It’s what people who don’t know each other talk about on elevators. And not about the weather at all. Chatting about the weather with strangers is about emotional comfort.

When someone says “Beautiful day today, isn’t it,” as you settle into that narrow elevator space, or at the bus stop, or waiting in line at the supermarket, the conversation is about feelings. The person speaking is looking to feel more comfortable with you and offering you a chance to feel more comfortable with him or her.

Being in close proximity to strangers creates interpersonal tension. We can’t help it. Tension automatically seeks resolution. What do you do? Do you acknowledge the person now only a short distance away, or pretend not to notice? Avoidance is one strategy: never make eye contact and act as if nobody is there, even while your feelings tell you otherwise. In a supermarket checkout line, you might leaf through a magazine. On elevators, we routinely avoid others by looking up at the floor numbers.

The other option is to break the tension by acknowledging the other person. It starts with eye contact. Then we have a choice: smile, nod, make a comment, or strike up a conversation. If we choose to talk, the most non-controversial subject to talk about is the weather. Why risk offending, confusing, or generating even more tension by talking about anything else?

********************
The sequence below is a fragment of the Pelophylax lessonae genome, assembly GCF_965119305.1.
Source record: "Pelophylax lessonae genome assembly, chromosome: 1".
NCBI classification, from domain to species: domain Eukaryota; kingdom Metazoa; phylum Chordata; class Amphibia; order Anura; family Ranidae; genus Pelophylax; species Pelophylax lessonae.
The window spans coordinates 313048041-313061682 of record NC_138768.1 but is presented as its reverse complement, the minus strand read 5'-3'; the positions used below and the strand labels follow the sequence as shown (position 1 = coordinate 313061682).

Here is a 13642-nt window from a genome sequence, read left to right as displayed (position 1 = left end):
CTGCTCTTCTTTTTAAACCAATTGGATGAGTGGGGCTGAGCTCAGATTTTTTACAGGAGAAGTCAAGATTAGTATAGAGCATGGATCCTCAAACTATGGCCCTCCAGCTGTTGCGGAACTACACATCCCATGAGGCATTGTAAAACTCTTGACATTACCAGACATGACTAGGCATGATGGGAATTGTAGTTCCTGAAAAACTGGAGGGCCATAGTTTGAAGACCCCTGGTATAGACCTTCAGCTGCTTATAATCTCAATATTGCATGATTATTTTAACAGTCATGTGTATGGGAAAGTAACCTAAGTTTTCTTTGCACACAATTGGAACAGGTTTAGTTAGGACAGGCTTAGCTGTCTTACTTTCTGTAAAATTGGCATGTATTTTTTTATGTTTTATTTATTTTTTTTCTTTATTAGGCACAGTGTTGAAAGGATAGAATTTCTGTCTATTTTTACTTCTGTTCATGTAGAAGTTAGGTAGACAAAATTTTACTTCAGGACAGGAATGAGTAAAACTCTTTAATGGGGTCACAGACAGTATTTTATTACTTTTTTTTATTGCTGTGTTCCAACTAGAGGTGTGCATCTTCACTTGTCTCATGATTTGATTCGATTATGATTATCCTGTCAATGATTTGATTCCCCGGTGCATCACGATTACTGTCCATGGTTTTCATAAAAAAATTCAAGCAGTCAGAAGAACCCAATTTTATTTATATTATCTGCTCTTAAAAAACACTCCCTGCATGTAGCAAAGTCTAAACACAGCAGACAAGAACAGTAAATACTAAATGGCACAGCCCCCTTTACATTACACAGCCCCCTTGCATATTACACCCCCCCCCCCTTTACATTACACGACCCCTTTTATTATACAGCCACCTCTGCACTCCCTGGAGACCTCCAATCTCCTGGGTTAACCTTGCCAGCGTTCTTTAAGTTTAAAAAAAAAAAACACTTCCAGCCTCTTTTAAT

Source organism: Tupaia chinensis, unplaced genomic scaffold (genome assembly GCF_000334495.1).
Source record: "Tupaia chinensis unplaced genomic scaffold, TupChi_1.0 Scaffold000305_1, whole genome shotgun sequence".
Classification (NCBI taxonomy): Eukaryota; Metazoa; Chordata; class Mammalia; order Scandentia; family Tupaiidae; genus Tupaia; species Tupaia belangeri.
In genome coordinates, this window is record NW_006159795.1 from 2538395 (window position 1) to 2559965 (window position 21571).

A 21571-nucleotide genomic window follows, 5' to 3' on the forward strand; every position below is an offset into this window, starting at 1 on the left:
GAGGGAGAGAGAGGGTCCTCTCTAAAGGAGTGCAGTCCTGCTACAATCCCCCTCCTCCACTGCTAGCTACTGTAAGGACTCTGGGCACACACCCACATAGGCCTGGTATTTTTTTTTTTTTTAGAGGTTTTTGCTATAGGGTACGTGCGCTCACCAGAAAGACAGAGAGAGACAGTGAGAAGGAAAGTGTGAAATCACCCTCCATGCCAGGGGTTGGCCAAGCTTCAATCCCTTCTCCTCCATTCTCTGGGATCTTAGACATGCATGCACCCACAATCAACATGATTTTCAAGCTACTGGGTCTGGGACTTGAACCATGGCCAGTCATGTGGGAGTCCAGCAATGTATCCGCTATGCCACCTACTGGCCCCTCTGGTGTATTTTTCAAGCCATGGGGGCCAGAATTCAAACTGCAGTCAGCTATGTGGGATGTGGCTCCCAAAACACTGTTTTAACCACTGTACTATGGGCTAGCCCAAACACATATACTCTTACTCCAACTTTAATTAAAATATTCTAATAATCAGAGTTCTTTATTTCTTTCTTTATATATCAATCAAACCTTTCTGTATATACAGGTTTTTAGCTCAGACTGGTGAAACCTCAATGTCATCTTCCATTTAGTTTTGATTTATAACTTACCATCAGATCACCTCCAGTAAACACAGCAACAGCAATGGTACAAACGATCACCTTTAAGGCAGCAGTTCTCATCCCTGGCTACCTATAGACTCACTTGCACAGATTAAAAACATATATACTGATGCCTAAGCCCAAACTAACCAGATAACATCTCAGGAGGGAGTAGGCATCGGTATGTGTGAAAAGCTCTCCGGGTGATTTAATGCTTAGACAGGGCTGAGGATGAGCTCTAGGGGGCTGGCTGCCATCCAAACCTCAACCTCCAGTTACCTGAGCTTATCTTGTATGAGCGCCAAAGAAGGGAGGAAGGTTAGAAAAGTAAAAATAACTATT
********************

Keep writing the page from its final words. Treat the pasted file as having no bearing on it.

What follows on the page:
A comment about the weather evokes agreement and feelings of sympathy. “What a nice day!” shares a tiny sliver of happiness. “I wonder if this rain will ever end,” shares compassion about a mutual source of malaise. Both ends of the mini-conversation feel a tiny bit more connected for experiencing this emotion of liking or disliking the weather at the same moment.

This is how the human emotional system works. It motivates us to move from feelings of upset or discomfort to more harmonious feelings. It is always operating, managing our emotions in an effort to keep us stable and balanced, which is the strongest position from which to face whatever comes next.

In the Boston area, where I’m from, people who meet talk about the Red Sox. They assume that everyone around here is a Sox fan, and they’re usually right. The weather is an even safer topic. Wherever you go, when you want to break interpersonal tension at low risk, stick to the weather. When you do, recognize that you’re not focused on the skies at all. You are focused on having a slightly warmer relationship with the person in front of you.

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